Ukraine skeptical as Russia claims to withdraw troops from occupied city of Kherson
Russia-Ukraine war: Russia’s military said Wednesday it will withdraw from the only Ukrainian regional capital it captured, but Kyiv was skeptical and an analyst warned this could be a ruse to lure the country’s forces into a deadly trap.
A forced pullout from the city of Kherson would mark one of Russia’s worst setbacks in the 8-month-old war.
Ukrainian authorities cautioned against considering the announced plan to retreat from Kherson, a gateway to the Russian-occupied Crimean Peninsula, and nearby areas as a done deal.
President Volodymyr Zelenskyy has warned that the Russians were feigning a pullout from Kherson to lure the Ukrainian army into an entrenched battle in the strategic industrial port city.
If confirmed, the withdrawal from Kherson — in a region of the same name that Moscow illegally annexed in September — would pile on another setback to Russia’s early failed attempt to capture the capital, Kyiv, and the chaotic and hasty retreat from the administrative region around Ukraine’s second-largest city, Kharkiv, which itself never fell to the Russians. Russian forces captured Kherson early in the invasion, which began Feb. 24.
Kyiv’s forces have zeroed in on the city, whose prewar population was 280,000, and cut off supply lines in recent weeks as part of a larger counteroffensive in eastern and southern Ukraine that has pushed Russian troops out of wide swaths of territory.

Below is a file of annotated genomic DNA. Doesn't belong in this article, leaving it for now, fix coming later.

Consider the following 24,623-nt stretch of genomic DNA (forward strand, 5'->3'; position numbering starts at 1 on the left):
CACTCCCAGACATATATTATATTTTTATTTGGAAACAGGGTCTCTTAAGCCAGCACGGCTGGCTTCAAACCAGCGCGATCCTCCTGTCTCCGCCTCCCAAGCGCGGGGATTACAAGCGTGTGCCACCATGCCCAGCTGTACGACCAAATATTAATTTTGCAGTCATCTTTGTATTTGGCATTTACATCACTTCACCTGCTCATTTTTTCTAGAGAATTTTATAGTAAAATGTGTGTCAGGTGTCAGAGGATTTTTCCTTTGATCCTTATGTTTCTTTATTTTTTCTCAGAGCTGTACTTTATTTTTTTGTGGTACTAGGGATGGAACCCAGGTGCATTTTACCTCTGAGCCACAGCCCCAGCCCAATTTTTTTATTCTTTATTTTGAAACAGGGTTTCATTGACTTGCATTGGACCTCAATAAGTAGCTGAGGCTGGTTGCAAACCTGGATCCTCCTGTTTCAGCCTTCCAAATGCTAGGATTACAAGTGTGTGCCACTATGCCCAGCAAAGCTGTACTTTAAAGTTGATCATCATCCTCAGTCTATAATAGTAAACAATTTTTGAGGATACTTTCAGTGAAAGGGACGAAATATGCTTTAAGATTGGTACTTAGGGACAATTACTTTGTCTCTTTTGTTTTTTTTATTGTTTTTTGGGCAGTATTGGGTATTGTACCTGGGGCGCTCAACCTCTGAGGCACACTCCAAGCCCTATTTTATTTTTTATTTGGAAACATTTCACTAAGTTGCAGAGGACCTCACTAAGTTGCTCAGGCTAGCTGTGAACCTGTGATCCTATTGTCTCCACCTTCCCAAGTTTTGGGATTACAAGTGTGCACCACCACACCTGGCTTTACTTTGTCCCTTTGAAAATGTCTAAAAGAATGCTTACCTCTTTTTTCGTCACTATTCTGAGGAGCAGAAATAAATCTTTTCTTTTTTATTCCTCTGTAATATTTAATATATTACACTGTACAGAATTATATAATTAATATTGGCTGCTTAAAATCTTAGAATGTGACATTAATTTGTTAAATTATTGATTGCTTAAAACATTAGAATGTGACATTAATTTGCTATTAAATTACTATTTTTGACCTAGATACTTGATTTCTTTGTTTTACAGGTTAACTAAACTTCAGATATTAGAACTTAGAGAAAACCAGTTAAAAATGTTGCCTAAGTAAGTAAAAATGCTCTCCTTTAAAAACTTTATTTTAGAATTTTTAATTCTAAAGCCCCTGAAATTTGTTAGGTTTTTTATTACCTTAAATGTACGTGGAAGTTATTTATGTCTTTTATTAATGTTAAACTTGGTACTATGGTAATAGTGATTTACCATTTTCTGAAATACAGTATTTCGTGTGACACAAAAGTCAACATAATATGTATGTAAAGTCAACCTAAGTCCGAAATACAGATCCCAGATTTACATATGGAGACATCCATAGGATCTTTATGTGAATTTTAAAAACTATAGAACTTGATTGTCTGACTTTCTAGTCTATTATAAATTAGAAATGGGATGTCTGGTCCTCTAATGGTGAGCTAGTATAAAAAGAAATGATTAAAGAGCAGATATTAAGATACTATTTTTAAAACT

Recapturing Kherson could allow Ukraine to win back lost territory in the Zaporizhzhia region and other southern areas, including Crimea, which Russia illegally seized in 2014. A Russian retreat is almost certain to raise domestic pressure on the Kremlin to escalate the conflict.
Speaking in a stern tone and with a steely face on Russian TV, Moscow’s top military commander in Ukraine pointed to a blurred map as he reported to Defense Minister Sergei Shoigu on Wednesday that it was impossible to supply the city of Kherson and that its defense would be “futile.”
Gen. Sergei Surovikin said that 115,000 people had been relocated because their “lives are constantly in danger” and proposed a military retreat “in the near future” to the opposite bank of the Dnieper River from where Kherson lies.
Shoigu agreed with Surovikin’s assessment and ordered him to “start with the withdrawal of troops and take all measures to ensure the safe transfer of personnel, weapons and equipment across the Dnieper River.”
But Ukrainian presidential adviser Mykhailo Podolyak told The Associated Press: “So far, we do not see any signs that Russia is completely leaving the city, which means that these statements may be disinformation.”